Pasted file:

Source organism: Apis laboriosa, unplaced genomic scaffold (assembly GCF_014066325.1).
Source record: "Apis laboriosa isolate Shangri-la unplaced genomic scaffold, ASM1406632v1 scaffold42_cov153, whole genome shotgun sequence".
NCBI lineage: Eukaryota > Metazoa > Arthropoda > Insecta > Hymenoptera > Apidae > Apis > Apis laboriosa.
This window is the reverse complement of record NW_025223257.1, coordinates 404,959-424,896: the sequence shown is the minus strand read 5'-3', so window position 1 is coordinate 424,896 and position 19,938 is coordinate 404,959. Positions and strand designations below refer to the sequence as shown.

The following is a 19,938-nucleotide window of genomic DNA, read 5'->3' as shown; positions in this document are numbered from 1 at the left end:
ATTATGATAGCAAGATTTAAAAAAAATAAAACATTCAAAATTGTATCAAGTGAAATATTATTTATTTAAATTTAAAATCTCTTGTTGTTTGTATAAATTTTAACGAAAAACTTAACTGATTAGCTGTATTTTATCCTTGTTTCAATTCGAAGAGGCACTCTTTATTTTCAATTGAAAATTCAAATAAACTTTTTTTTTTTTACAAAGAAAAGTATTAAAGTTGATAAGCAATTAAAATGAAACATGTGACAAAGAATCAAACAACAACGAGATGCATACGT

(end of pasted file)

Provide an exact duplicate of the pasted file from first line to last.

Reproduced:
Source organism: Apis laboriosa, unplaced genomic scaffold (assembly GCF_014066325.1).
Source record: "Apis laboriosa isolate Shangri-la unplaced genomic scaffold, ASM1406632v1 scaffold42_cov153, whole genome shotgun sequence".
NCBI lineage: Eukaryota > Metazoa > Arthropoda > Insecta > Hymenoptera > Apidae > Apis > Apis laboriosa.
This window is the reverse complement of record NW_025223257.1, coordinates 404,959-424,896: the sequence shown is the minus strand read 5'-3', so window position 1 is coordinate 424,896 and position 19,938 is coordinate 404,959. Positions and strand designations below refer to the sequence as shown.

The following is a 19,938-nucleotide window of genomic DNA, read 5'->3' as shown; positions in this document are numbered from 1 at the left end:
ATTATGATAGCAAGATTTAAAAAAAATAAAACATTCAAAATTGTATCAAGTGAAATATTATTTATTTAAATTTAAAATCTCTTGTTGTTTGTATAAATTTTAACGAAAAACTTAACTGATTAGCTGTATTTTATCCTTGTTTCAATTCGAAGAGGCACTCTTTATTTTCAATTGAAAATTCAAATAAACTTTTTTTTTTTTACAAAGAAAAGTATTAAAGTTGATAAGCAATTAAAATGAAACATGTGACAAAGAATCAAACAACAACGAGATGCATACGT